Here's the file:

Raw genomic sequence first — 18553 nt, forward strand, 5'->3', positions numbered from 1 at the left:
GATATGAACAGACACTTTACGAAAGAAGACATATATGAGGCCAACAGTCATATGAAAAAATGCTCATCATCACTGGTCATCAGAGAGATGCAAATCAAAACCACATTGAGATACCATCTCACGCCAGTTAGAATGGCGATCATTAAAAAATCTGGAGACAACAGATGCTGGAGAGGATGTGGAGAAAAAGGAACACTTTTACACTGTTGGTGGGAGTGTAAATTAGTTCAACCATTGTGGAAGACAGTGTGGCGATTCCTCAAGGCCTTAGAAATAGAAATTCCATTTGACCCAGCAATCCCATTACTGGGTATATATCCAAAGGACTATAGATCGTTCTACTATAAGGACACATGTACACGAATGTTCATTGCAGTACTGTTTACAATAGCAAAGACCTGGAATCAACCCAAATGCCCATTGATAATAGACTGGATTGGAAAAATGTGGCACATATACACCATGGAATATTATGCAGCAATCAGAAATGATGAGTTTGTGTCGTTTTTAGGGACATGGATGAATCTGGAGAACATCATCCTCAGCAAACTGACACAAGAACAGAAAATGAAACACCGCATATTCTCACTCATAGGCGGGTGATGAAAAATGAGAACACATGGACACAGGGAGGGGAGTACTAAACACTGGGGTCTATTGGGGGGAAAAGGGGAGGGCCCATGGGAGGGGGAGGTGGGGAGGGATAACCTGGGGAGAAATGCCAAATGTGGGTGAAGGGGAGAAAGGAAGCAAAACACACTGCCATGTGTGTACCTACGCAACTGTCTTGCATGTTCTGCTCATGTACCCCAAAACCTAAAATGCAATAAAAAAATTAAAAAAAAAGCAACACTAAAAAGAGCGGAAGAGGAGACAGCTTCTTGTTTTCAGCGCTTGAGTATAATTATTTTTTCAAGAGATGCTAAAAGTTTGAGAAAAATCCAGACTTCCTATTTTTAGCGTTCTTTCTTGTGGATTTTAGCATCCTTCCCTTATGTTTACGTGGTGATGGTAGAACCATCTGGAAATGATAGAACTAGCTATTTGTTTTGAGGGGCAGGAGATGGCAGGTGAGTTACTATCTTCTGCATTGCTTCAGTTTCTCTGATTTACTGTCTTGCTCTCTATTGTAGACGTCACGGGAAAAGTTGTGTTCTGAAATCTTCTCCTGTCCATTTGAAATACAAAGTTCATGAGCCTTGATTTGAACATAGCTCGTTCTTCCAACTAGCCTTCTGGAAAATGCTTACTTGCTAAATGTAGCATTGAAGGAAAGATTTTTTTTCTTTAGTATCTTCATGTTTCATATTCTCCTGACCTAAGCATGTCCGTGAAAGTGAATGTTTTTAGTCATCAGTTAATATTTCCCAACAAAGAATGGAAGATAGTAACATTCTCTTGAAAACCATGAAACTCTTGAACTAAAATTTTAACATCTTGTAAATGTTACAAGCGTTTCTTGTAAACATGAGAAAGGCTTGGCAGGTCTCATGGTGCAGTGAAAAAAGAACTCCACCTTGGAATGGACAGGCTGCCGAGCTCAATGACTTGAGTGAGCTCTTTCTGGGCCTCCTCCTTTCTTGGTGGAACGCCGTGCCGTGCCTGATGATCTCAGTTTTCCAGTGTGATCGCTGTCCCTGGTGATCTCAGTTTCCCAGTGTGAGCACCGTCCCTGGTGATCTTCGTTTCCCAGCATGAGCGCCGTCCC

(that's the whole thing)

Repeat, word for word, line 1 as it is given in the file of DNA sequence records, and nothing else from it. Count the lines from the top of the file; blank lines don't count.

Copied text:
Raw genomic sequence first — 18553 nt, forward strand, 5'->3', positions numbered from 1 at the left: